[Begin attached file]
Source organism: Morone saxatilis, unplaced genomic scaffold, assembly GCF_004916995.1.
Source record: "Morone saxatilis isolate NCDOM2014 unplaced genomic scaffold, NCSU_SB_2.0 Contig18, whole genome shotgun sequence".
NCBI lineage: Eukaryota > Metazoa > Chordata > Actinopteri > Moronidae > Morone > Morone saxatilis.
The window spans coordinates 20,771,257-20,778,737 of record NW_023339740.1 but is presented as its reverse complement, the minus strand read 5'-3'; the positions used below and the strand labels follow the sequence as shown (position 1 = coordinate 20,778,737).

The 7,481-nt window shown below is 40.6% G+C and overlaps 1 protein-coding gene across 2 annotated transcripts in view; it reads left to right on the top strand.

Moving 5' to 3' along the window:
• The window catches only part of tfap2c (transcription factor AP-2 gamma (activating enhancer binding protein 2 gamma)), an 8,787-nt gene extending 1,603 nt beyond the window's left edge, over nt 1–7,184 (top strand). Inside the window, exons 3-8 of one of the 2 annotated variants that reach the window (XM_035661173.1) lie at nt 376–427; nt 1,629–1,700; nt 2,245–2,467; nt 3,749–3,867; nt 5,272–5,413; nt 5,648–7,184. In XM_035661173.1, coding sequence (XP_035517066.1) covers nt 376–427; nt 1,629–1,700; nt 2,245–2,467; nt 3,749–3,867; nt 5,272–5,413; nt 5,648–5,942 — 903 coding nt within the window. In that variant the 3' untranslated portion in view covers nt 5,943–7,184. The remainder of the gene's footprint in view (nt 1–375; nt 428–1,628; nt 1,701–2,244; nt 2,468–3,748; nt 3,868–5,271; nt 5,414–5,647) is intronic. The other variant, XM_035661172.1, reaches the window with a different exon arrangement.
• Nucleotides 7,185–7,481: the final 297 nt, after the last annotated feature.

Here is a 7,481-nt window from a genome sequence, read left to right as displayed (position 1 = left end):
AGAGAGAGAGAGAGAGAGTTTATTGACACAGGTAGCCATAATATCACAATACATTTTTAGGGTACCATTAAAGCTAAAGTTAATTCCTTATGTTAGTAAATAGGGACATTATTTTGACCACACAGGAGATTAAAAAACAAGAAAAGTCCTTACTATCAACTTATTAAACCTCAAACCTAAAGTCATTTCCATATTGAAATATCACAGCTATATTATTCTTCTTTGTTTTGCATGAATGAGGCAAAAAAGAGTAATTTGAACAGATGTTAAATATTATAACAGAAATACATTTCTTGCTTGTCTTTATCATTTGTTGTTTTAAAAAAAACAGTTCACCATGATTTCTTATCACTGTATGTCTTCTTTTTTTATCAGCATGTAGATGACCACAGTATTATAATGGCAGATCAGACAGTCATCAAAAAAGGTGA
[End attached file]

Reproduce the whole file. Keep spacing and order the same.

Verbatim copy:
Source organism: Morone saxatilis, unplaced genomic scaffold, assembly GCF_004916995.1.
Source record: "Morone saxatilis isolate NCDOM2014 unplaced genomic scaffold, NCSU_SB_2.0 Contig18, whole genome shotgun sequence".
NCBI lineage: Eukaryota > Metazoa > Chordata > Actinopteri > Moronidae > Morone > Morone saxatilis.
The window spans coordinates 20,771,257-20,778,737 of record NW_023339740.1 but is presented as its reverse complement, the minus strand read 5'-3'; the positions used below and the strand labels follow the sequence as shown (position 1 = coordinate 20,778,737).

The 7,481-nt window shown below is 40.6% G+C and overlaps 1 protein-coding gene across 2 annotated transcripts in view; it reads left to right on the top strand.

Moving 5' to 3' along the window:
• The window catches only part of tfap2c (transcription factor AP-2 gamma (activating enhancer binding protein 2 gamma)), an 8,787-nt gene extending 1,603 nt beyond the window's left edge, over nt 1–7,184 (top strand). Inside the window, exons 3-8 of one of the 2 annotated variants that reach the window (XM_035661173.1) lie at nt 376–427; nt 1,629–1,700; nt 2,245–2,467; nt 3,749–3,867; nt 5,272–5,413; nt 5,648–7,184. In XM_035661173.1, coding sequence (XP_035517066.1) covers nt 376–427; nt 1,629–1,700; nt 2,245–2,467; nt 3,749–3,867; nt 5,272–5,413; nt 5,648–5,942 — 903 coding nt within the window. In that variant the 3' untranslated portion in view covers nt 5,943–7,184. The remainder of the gene's footprint in view (nt 1–375; nt 428–1,628; nt 1,701–2,244; nt 2,468–3,748; nt 3,868–5,271; nt 5,414–5,647) is intronic. The other variant, XM_035661172.1, reaches the window with a different exon arrangement.
• Nucleotides 7,185–7,481: the final 297 nt, after the last annotated feature.

Here is a 7,481-nt window from a genome sequence, read left to right as displayed (position 1 = left end):
AGAGAGAGAGAGAGAGAGTTTATTGACACAGGTAGCCATAATATCACAATACATTTTTAGGGTACCATTAAAGCTAAAGTTAATTCCTTATGTTAGTAAATAGGGACATTATTTTGACCACACAGGAGATTAAAAAACAAGAAAAGTCCTTACTATCAACTTATTAAACCTCAAACCTAAAGTCATTTCCATATTGAAATATCACAGCTATATTATTCTTCTTTGTTTTGCATGAATGAGGCAAAAAAGAGTAATTTGAACAGATGTTAAATATTATAACAGAAATACATTTCTTGCTTGTCTTTATCATTTGTTGTTTTAAAAAAAACAGTTCACCATGATTTCTTATCACTGTATGTCTTCTTTTTTTATCAGCATGTAGATGACCACAGTATTATAATGGCAGATCAGACAGTCATCAAAAAAGGTGA